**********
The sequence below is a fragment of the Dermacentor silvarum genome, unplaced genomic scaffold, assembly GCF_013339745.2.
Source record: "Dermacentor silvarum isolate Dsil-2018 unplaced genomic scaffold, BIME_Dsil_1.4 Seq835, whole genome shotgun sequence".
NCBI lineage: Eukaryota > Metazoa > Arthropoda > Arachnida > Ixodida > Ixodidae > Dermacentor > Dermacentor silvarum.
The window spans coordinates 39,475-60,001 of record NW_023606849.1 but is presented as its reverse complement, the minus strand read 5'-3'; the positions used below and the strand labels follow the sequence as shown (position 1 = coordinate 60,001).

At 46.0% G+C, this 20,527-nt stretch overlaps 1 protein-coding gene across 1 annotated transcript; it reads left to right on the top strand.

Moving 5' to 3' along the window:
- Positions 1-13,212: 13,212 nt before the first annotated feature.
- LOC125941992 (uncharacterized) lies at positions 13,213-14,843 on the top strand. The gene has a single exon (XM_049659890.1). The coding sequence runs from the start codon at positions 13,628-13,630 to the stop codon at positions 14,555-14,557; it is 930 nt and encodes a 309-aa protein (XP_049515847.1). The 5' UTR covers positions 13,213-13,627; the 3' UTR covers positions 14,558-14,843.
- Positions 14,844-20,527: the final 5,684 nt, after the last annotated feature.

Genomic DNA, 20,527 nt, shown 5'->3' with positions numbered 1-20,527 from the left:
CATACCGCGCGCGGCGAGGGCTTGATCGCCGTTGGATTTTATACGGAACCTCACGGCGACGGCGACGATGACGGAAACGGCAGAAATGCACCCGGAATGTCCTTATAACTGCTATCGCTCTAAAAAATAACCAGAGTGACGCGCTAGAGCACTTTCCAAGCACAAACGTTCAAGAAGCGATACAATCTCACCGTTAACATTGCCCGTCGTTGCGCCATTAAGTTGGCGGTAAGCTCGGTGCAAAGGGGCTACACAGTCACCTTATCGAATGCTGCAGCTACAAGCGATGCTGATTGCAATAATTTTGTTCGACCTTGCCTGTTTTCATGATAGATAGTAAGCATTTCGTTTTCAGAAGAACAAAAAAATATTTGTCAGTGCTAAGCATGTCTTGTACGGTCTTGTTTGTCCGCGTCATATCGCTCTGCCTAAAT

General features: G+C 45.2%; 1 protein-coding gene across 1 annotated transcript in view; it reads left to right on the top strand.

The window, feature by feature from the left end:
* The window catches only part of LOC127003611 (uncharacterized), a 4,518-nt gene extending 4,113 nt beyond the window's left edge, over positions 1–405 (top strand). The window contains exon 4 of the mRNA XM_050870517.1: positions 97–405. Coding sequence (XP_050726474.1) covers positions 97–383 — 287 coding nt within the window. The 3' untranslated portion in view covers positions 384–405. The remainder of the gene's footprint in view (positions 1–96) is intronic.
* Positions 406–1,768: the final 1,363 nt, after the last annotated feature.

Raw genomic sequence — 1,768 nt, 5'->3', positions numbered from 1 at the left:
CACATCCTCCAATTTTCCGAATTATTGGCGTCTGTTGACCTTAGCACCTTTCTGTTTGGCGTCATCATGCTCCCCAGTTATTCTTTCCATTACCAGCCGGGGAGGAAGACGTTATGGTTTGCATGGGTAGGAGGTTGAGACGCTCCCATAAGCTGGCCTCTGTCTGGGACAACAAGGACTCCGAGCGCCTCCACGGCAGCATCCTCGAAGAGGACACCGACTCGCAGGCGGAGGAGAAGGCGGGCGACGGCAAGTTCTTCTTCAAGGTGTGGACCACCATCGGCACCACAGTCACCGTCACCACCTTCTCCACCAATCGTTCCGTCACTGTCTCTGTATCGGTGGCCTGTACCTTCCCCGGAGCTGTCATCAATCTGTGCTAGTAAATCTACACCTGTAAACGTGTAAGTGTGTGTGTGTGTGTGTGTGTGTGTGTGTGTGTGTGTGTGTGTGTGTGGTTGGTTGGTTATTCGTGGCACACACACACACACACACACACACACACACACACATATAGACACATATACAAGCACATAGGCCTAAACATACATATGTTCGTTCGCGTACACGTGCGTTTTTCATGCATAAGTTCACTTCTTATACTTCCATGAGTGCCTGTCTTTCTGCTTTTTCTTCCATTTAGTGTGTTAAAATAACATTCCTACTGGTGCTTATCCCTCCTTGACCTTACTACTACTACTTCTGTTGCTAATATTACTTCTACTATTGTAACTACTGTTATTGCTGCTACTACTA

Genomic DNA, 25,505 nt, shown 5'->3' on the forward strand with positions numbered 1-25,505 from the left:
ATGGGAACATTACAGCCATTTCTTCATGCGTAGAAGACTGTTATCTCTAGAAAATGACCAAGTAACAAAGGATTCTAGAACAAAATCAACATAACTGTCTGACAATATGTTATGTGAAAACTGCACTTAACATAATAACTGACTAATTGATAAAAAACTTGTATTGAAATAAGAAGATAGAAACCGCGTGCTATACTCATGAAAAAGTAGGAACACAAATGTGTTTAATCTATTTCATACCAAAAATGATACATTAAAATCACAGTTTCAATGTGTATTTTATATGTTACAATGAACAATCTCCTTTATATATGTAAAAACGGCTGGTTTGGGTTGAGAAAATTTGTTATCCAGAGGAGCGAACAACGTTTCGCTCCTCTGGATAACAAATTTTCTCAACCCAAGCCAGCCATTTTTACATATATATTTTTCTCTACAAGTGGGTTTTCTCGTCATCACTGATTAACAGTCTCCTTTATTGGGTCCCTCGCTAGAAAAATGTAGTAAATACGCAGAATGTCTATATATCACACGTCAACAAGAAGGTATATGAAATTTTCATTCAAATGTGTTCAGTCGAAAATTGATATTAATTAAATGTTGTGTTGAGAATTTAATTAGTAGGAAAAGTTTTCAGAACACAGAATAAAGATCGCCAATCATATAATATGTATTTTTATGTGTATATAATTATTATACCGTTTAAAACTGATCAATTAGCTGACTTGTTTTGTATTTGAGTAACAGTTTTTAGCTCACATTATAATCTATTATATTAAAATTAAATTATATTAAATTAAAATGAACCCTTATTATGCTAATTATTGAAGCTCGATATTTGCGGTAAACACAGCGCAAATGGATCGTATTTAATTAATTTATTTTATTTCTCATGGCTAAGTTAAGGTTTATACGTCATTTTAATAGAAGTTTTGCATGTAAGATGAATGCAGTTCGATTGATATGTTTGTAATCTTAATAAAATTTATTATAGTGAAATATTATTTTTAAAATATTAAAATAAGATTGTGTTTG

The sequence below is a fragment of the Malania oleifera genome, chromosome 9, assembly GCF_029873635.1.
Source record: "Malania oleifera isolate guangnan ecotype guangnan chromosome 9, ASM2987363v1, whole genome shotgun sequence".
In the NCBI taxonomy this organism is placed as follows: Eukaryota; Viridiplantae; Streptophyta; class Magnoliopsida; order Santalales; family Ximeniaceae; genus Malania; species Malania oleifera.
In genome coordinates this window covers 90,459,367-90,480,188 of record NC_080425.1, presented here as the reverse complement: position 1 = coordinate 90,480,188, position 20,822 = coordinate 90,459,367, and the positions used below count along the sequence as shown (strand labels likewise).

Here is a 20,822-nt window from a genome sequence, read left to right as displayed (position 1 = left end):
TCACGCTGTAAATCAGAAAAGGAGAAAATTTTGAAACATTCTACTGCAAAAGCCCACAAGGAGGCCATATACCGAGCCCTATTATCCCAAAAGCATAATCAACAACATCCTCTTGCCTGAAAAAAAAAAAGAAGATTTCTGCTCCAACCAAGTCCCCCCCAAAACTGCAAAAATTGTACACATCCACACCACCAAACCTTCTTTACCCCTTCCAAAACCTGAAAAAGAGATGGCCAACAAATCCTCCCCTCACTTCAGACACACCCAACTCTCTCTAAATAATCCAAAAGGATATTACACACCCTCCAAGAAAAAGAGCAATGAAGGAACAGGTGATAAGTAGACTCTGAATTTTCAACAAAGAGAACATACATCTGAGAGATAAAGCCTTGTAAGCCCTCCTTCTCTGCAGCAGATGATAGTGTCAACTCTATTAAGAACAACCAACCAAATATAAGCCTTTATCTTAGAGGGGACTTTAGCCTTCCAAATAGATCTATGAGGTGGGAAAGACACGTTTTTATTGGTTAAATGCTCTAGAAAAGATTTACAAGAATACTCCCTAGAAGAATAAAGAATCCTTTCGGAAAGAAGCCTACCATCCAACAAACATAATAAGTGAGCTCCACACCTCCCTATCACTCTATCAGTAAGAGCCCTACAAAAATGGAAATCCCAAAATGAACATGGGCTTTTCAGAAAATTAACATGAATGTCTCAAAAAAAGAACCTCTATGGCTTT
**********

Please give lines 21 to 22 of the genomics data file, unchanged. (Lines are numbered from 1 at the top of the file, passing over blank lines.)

Source record: "Malania oleifera isolate guangnan ecotype guangnan chromosome 9, ASM2987363v1, whole genome shotgun sequence".
In the NCBI taxonomy this organism is placed as follows: Eukaryota; Viridiplantae; Streptophyta; class Magnoliopsida; order Santalales; family Ximeniaceae; genus Malania; species Malania oleifera.